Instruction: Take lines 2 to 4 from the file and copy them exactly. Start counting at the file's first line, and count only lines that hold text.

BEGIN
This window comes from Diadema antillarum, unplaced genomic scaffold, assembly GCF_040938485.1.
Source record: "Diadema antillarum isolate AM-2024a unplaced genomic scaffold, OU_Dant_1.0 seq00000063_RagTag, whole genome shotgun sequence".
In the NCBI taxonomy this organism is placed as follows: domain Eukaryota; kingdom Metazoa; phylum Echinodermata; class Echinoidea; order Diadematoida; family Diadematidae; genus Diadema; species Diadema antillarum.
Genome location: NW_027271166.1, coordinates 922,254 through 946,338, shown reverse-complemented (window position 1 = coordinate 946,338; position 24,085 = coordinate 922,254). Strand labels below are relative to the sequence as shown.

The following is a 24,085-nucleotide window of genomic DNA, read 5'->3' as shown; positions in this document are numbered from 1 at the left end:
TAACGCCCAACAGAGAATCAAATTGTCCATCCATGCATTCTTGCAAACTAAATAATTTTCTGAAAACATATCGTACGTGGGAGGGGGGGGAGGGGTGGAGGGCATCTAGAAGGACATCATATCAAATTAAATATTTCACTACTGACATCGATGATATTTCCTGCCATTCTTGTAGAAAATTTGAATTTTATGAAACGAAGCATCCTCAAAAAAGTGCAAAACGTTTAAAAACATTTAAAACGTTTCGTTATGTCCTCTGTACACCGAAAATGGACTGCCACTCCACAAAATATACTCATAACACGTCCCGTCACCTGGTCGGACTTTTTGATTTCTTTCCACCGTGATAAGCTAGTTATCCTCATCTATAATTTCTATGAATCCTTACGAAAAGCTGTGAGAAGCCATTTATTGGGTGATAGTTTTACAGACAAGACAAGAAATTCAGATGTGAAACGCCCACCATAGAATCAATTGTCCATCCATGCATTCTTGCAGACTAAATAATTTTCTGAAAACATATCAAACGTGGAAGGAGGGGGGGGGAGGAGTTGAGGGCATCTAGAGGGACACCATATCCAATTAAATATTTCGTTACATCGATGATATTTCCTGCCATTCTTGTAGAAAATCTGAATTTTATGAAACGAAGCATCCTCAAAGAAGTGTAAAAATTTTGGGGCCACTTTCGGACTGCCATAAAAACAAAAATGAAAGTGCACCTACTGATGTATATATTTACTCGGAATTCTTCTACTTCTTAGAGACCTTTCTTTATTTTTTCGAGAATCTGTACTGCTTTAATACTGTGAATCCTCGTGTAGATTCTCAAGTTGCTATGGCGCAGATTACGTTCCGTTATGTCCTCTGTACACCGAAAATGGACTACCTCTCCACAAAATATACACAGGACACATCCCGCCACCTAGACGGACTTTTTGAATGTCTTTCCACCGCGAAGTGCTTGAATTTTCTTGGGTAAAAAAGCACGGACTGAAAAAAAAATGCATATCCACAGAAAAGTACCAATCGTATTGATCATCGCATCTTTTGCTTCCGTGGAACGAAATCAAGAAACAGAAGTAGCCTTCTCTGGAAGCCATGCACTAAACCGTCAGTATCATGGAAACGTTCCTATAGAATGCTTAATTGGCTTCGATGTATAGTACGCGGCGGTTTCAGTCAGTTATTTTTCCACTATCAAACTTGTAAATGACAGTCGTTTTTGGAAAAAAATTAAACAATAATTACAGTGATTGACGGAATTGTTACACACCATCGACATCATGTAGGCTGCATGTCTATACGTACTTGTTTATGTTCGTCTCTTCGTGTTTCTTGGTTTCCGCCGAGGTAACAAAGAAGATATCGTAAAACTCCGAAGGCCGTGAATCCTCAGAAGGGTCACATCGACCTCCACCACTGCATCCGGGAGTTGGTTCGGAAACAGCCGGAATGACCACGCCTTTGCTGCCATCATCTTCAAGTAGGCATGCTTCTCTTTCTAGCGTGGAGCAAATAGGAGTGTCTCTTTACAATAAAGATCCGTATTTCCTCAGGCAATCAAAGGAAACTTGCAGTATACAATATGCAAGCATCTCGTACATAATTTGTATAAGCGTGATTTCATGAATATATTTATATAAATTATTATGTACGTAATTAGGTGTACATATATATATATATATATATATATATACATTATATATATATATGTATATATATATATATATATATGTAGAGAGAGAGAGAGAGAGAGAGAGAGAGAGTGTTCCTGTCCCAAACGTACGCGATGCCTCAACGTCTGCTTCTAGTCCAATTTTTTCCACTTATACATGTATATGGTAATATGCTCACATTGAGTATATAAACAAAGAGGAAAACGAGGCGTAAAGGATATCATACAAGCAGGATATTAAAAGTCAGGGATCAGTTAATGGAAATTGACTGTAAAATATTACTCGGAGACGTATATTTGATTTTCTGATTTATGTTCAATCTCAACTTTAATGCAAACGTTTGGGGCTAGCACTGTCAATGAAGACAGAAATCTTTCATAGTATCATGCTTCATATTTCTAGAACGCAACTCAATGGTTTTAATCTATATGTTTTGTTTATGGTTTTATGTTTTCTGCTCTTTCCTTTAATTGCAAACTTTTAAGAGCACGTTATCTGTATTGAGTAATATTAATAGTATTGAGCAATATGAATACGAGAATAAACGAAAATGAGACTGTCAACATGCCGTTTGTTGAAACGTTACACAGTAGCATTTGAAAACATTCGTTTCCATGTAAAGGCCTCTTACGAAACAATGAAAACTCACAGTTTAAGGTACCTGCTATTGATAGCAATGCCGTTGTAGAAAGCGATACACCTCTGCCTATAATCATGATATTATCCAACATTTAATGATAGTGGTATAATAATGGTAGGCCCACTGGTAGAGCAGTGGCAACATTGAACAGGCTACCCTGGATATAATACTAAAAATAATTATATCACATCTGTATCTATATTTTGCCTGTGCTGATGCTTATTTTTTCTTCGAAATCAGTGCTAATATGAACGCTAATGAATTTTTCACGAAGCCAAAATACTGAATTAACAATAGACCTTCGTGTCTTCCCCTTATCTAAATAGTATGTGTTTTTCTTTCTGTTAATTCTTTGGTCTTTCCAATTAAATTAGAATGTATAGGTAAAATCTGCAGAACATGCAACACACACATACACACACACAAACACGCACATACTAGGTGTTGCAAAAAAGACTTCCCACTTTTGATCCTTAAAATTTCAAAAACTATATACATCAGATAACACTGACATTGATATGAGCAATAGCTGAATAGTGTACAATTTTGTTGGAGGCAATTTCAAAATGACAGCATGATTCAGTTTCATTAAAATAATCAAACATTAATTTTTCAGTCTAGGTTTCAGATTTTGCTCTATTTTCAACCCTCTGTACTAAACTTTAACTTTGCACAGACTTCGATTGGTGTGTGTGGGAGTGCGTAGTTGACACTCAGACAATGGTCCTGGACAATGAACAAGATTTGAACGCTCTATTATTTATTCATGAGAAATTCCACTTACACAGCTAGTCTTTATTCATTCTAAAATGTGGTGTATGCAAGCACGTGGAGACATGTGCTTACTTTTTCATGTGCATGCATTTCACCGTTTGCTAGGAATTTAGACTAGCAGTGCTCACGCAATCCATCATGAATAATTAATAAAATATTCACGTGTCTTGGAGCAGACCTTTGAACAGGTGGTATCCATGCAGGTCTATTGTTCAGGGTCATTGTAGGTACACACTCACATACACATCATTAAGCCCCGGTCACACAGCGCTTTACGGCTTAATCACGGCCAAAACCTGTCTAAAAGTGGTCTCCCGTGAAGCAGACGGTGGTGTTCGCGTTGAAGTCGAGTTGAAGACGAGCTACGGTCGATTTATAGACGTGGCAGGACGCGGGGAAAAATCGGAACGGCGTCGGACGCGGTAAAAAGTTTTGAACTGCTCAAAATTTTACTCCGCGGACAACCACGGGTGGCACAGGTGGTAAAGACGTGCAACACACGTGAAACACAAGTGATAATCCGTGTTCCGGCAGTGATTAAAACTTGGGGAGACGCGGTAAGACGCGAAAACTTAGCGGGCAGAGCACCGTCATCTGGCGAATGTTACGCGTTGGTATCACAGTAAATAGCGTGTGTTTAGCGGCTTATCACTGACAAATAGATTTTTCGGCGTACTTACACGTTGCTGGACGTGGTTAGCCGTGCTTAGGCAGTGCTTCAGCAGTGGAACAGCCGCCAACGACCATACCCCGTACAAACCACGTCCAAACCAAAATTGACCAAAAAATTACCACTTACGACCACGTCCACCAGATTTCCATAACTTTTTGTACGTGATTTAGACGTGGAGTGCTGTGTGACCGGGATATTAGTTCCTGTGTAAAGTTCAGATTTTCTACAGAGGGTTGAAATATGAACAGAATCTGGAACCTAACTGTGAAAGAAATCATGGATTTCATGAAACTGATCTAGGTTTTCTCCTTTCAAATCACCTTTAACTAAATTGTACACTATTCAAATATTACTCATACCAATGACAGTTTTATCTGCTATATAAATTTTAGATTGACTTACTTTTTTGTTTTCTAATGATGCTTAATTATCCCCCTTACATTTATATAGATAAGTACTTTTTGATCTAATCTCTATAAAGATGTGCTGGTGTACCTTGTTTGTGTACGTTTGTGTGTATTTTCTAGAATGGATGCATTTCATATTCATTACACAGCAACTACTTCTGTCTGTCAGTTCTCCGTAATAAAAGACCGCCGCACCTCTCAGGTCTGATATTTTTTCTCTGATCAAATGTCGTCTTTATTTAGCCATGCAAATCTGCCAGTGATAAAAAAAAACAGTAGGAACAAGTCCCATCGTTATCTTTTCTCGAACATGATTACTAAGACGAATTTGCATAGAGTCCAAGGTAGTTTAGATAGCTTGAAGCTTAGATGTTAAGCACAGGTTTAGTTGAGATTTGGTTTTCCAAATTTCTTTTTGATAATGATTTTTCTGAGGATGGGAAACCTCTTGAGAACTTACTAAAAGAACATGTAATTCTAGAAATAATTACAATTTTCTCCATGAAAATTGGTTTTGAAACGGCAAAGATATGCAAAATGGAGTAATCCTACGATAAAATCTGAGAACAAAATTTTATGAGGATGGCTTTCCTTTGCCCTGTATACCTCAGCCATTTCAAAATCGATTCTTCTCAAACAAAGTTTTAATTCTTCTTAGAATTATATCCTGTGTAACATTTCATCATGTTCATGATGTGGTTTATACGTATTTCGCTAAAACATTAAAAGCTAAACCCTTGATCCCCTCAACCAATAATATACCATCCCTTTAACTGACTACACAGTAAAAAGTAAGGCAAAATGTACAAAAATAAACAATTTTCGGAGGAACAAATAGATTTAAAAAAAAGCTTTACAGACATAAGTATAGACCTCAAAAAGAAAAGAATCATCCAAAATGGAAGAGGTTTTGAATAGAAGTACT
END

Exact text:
Source record: "Diadema antillarum isolate AM-2024a unplaced genomic scaffold, OU_Dant_1.0 seq00000063_RagTag, whole genome shotgun sequence".
In the NCBI taxonomy this organism is placed as follows: domain Eukaryota; kingdom Metazoa; phylum Echinodermata; class Echinoidea; order Diadematoida; family Diadematidae; genus Diadema; species Diadema antillarum.
Genome location: NW_027271166.1, coordinates 922,254 through 946,338, shown reverse-complemented (window position 1 = coordinate 946,338; position 24,085 = coordinate 922,254). Strand labels below are relative to the sequence as shown.